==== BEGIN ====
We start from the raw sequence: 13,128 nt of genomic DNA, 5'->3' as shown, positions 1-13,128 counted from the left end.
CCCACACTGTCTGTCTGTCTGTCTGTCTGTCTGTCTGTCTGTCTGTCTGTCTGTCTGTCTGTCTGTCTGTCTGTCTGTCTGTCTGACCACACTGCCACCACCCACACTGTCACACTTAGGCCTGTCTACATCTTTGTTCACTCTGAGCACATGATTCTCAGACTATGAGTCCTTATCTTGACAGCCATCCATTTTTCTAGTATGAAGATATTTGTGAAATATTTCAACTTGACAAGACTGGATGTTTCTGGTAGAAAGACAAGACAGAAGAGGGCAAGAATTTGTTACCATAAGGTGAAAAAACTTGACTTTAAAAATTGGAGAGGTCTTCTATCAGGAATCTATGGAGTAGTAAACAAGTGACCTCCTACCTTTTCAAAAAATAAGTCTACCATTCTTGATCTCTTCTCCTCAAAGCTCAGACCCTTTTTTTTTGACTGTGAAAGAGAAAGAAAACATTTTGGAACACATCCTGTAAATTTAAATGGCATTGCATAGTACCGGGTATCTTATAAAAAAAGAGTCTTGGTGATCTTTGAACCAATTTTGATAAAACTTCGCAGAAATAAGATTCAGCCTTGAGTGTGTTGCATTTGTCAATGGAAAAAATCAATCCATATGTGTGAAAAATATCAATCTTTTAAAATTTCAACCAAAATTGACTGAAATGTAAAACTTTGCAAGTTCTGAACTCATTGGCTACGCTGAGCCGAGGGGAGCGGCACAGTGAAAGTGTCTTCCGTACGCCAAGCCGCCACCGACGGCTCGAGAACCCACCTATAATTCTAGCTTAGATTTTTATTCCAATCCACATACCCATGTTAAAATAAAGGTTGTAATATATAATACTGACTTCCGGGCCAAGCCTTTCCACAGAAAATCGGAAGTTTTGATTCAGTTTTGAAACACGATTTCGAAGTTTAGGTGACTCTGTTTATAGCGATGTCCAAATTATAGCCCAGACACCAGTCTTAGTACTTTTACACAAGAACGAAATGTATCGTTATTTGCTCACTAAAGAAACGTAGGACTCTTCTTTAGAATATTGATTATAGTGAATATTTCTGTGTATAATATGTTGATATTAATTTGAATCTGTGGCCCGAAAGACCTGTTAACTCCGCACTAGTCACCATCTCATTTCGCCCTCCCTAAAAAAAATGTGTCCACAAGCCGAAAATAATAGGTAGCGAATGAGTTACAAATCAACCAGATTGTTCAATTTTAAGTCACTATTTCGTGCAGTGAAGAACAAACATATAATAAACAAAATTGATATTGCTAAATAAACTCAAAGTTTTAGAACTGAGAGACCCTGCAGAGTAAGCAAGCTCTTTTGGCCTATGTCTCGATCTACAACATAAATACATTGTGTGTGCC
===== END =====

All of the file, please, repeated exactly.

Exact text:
We start from the raw sequence: 13,128 nt of genomic DNA, 5'->3' as shown, positions 1-13,128 counted from the left end.
CCCACACTGTCTGTCTGTCTGTCTGTCTGTCTGTCTGTCTGTCTGTCTGTCTGTCTGTCTGTCTGTCTGTCTGTCTGTCTGTCTGACCACACTGCCACCACCCACACTGTCACACTTAGGCCTGTCTACATCTTTGTTCACTCTGAGCACATGATTCTCAGACTATGAGTCCTTATCTTGACAGCCATCCATTTTTCTAGTATGAAGATATTTGTGAAATATTTCAACTTGACAAGACTGGATGTTTCTGGTAGAAAGACAAGACAGAAGAGGGCAAGAATTTGTTACCATAAGGTGAAAAAACTTGACTTTAAAAATTGGAGAGGTCTTCTATCAGGAATCTATGGAGTAGTAAACAAGTGACCTCCTACCTTTTCAAAAAATAAGTCTACCATTCTTGATCTCTTCTCCTCAAAGCTCAGACCCTTTTTTTTTGACTGTGAAAGAGAAAGAAAACATTTTGGAACACATCCTGTAAATTTAAATGGCATTGCATAGTACCGGGTATCTTATAAAAAAAGAGTCTTGGTGATCTTTGAACCAATTTTGATAAAACTTCGCAGAAATAAGATTCAGCCTTGAGTGTGTTGCATTTGTCAATGGAAAAAATCAATCCATATGTGTGAAAAATATCAATCTTTTAAAATTTCAACCAAAATTGACTGAAATGTAAAACTTTGCAAGTTCTGAACTCATTGGCTACGCTGAGCCGAGGGGAGCGGCACAGTGAAAGTGTCTTCCGTACGCCAAGCCGCCACCGACGGCTCGAGAACCCACCTATAATTCTAGCTTAGATTTTTATTCCAATCCACATACCCATGTTAAAATAAAGGTTGTAATATATAATACTGACTTCCGGGCCAAGCCTTTCCACAGAAAATCGGAAGTTTTGATTCAGTTTTGAAACACGATTTCGAAGTTTAGGTGACTCTGTTTATAGCGATGTCCAAATTATAGCCCAGACACCAGTCTTAGTACTTTTACACAAGAACGAAATGTATCGTTATTTGCTCACTAAAGAAACGTAGGACTCTTCTTTAGAATATTGATTATAGTGAATATTTCTGTGTATAATATGTTGATATTAATTTGAATCTGTGGCCCGAAAGACCTGTTAACTCCGCACTAGTCACCATCTCATTTCGCCCTCCCTAAAAAAAATGTGTCCACAAGCCGAAAATAATAGGTAGCGAATGAGTTACAAATCAACCAGATTGTTCAATTTTAAGTCACTATTTCGTGCAGTGAAGAACAAACATATAATAAACAAAATTGATATTGCTAAATAAACTCAAAGTTTTAGAACTGAGAGACCCTGCAGAGTAAGCAAGCTCTTTTGGCCTATGTCTCGATCTACAACATAAATACATTGTGTGTGCC